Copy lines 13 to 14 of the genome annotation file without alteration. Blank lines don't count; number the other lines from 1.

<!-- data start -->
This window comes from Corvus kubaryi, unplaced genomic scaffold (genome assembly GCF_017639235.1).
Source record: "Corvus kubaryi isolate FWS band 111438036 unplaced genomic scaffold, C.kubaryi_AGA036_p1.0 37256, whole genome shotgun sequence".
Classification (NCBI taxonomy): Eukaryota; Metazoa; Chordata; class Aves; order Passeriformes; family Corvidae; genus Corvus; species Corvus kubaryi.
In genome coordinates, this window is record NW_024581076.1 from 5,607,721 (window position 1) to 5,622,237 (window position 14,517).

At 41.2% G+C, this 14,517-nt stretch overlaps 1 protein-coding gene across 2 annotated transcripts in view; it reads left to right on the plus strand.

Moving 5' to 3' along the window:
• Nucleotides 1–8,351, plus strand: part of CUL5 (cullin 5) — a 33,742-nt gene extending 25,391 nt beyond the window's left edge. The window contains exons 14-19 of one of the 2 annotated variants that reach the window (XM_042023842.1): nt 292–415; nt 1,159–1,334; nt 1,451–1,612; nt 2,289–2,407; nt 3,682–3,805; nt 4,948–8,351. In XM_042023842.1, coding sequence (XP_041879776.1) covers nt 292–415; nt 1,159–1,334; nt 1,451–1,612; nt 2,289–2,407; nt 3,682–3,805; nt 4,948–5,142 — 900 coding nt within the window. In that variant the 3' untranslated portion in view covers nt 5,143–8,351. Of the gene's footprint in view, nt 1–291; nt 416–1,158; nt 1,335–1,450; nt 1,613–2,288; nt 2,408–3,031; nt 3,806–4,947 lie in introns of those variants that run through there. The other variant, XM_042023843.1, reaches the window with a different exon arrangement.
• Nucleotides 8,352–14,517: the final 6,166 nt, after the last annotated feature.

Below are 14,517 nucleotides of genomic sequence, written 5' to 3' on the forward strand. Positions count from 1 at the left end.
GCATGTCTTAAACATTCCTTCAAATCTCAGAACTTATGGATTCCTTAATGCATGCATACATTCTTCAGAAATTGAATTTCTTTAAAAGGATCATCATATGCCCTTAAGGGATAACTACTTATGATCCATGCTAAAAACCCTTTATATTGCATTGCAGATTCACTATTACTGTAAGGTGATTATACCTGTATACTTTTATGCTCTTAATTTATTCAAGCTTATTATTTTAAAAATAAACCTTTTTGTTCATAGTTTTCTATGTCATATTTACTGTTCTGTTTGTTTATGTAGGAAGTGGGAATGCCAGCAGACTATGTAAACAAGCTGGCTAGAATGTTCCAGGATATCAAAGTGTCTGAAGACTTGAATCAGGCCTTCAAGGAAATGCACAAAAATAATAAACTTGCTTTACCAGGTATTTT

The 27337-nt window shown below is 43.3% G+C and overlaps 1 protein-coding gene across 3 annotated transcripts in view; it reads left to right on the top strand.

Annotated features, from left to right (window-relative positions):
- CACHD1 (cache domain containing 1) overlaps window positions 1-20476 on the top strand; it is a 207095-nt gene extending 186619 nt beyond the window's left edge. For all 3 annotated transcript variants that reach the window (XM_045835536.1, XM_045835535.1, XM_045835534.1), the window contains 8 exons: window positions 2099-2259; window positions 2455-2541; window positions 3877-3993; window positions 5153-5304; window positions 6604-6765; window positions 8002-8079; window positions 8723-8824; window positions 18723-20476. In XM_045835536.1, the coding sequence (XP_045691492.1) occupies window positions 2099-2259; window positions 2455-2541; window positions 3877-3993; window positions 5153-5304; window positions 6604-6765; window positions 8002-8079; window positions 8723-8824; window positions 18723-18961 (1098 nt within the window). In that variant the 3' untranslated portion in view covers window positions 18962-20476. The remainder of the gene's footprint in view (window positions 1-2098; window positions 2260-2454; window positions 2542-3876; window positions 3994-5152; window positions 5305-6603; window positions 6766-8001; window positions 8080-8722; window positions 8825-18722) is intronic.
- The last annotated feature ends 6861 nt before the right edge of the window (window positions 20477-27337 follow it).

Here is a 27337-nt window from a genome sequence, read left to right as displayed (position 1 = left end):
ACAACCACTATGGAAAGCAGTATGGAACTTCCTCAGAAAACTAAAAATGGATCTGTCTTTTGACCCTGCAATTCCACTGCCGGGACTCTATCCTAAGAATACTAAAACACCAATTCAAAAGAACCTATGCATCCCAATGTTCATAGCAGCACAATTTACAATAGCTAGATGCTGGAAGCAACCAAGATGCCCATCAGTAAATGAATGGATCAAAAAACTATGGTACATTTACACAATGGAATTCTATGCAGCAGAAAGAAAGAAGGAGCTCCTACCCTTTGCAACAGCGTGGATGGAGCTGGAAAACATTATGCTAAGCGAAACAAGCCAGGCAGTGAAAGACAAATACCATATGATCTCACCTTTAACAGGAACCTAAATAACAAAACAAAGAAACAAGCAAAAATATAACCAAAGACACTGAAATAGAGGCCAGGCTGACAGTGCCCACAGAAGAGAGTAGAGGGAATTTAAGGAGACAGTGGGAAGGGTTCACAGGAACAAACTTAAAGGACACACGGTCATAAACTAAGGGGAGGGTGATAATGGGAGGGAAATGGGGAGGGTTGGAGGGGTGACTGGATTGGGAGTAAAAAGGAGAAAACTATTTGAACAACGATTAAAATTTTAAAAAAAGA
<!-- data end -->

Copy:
- CACHD1 (cache domain containing 1) overlaps window positions 1-20476 on the top strand; it is a 207095-nt gene extending 186619 nt beyond the window's left edge. For all 3 annotated transcript variants that reach the window (XM_045835536.1, XM_045835535.1, XM_045835534.1), the window contains 8 exons: window positions 2099-2259; window positions 2455-2541; window positions 3877-3993; window positions 5153-5304; window positions 6604-6765; window positions 8002-8079; window positions 8723-8824; window positions 18723-20476. In XM_045835536.1, the coding sequence (XP_045691492.1) occupies window positions 2099-2259; window positions 2455-2541; window positions 3877-3993; window positions 5153-5304; window positions 6604-6765; window positions 8002-8079; window positions 8723-8824; window positions 18723-18961 (1098 nt within the window). In that variant the 3' untranslated portion in view covers window positions 18962-20476. The remainder of the gene's footprint in view (window positions 1-2098; window positions 2260-2454; window positions 2542-3876; window positions 3994-5152; window positions 5305-6603; window positions 6766-8001; window positions 8080-8722; window positions 8825-18722) is intronic.
- The last annotated feature ends 6861 nt before the right edge of the window (window positions 20477-27337 follow it).